Last month, when I wswas travelling from Indore to Bhopal and as my cab crossed the first toll booth on the highway, the cabbie handed me a ten rupees note and 3 eclairs (Cadbury was not written on those fake éclairs). As i was doing a post mortem of those counterfeit eclairs, which is my habit, the driver adviced not to gulp them as the same could be handed over at the very next toll booth. I resisted the temptation and utilized those eclairs. This cycle continued until we crossed all the four toll booths. The éclairs received at one toll booth were readily acceptable at the other in place of coins. I had been receiving such chocolates instead of coins at the provision stores, but never knew that the same would be even acceptable to them. Even swanky hyper markets spread over thousands of square feet, have a separate box at their cash counters for these 1 rupee candies along with the coins. Welcome to a country where candy is replacing coins.
This, “a candy for a coin” trend reminds me of a lesson from my school days where I was taught the concept of barter system. Certain commodities where assigned a specific value and were traded in exchange of certain other commodities : Goats for a sack of rice, horses for a sack of wheat. Due to the difficulties faced in carrying and valuing the goats and the horses, metallic coins were introduced even before Christ was born. Some wise man said that history repeats itself, and now because of the shortage of metallic coins, we have found a new substitute for it in the form of candy. Looking at the ease at which these candies are getting acceptable at all places, I wonder if the RBI or the Government of India is having some secret plans to introduce an official 1 rupee chocolate candy promising to provide the bearer a sum equivalent to rupee one. Who knows, it can even introduce 10 rupees official chocolate bars in place of currency notes. In case the chocolate bar is ina melted state, it may be treated at par with a soiled note. Welcome to a country where currency is wrapped up in a shining wrapper.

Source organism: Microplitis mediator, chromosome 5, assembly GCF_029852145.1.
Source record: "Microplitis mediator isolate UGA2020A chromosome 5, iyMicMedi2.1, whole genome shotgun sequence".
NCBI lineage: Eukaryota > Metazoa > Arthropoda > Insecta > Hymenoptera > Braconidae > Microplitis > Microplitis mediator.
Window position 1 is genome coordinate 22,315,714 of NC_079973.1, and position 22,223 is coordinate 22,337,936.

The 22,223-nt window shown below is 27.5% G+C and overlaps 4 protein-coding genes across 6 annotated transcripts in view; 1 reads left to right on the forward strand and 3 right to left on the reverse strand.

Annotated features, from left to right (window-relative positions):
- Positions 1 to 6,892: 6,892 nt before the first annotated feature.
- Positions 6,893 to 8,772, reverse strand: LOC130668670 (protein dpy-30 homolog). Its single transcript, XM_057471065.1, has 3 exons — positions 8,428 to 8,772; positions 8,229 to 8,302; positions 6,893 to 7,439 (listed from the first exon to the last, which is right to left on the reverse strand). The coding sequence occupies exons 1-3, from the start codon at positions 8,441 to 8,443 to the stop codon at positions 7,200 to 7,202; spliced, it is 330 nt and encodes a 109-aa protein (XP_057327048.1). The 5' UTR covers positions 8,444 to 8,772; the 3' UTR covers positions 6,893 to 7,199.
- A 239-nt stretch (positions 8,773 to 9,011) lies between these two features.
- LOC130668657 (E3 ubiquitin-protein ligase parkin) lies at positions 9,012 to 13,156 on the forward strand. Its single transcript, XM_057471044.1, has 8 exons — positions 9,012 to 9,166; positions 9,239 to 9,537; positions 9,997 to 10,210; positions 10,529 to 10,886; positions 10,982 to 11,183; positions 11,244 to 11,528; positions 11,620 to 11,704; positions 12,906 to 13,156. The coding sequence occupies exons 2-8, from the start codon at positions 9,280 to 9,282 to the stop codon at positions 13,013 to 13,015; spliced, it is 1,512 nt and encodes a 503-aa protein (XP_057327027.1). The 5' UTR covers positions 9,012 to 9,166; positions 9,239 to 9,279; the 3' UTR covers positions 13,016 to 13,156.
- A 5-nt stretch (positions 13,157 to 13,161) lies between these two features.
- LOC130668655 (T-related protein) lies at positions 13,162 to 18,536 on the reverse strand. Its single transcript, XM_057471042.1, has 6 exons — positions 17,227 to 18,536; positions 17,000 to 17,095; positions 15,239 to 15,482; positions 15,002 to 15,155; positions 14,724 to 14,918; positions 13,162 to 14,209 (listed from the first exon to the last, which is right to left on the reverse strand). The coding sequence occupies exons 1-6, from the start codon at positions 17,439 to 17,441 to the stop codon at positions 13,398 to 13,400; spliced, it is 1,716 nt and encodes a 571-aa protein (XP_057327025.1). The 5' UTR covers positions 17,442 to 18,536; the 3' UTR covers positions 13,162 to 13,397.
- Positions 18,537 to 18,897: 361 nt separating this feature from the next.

Jokes apart, this phenomenon of giving “a candy for a coin” is not as simple as it prima facie appears to be. Its roots are deeper than they appear. The prices of steel, which is the raw material for coins in India, have been zooming northwards for quite some time now. As a result of which, the intrinsic value of an Indian coin far exceeds the legal or face value of such coin. The coins which are in circulation in the market are being collected from the market at a premium, melted and then supplied for manufacturing razor blades and other petty steel articles. It has actually become a lucrative business in some parts of the country. This has lead to a shortage of coins in the Indian market. But a person’s bane may be another person’s boon. Shortage of coins has led to the flooding of markets with 1 rupee candies, which the shopkeepers are using instead of coins. I am sure that one day some political party will take this issue to the Parliament that blah blah MNC is sucking the Indian coins to boost the sales of its candies.
Candy, the new Indian currency comes with unique features, thus covering up the shortcomings of the metallic Indian coins. Its intrinsic value is far less than its face value. A candy, worth a few paisas is actually worth a rupee in the market. Buying it at a premium and melting it would be of no use as it would again remain a candy only, though in a different shape. In case you feel hungry and even if u have a coin, you cannot eat it. But this new currency can immediately satisfy your hunger. Welcome to a country where cocoa is replacing metal.
The factors of Demand and Supply drive an economy. From cows to coins and then from coins to candies, these factors will keep evolving the exchange system. Paying the toll tax made me realize that its not only the state of highways which is changing in India, but also its currency. Candy has become India’s new legal tender, its new currency.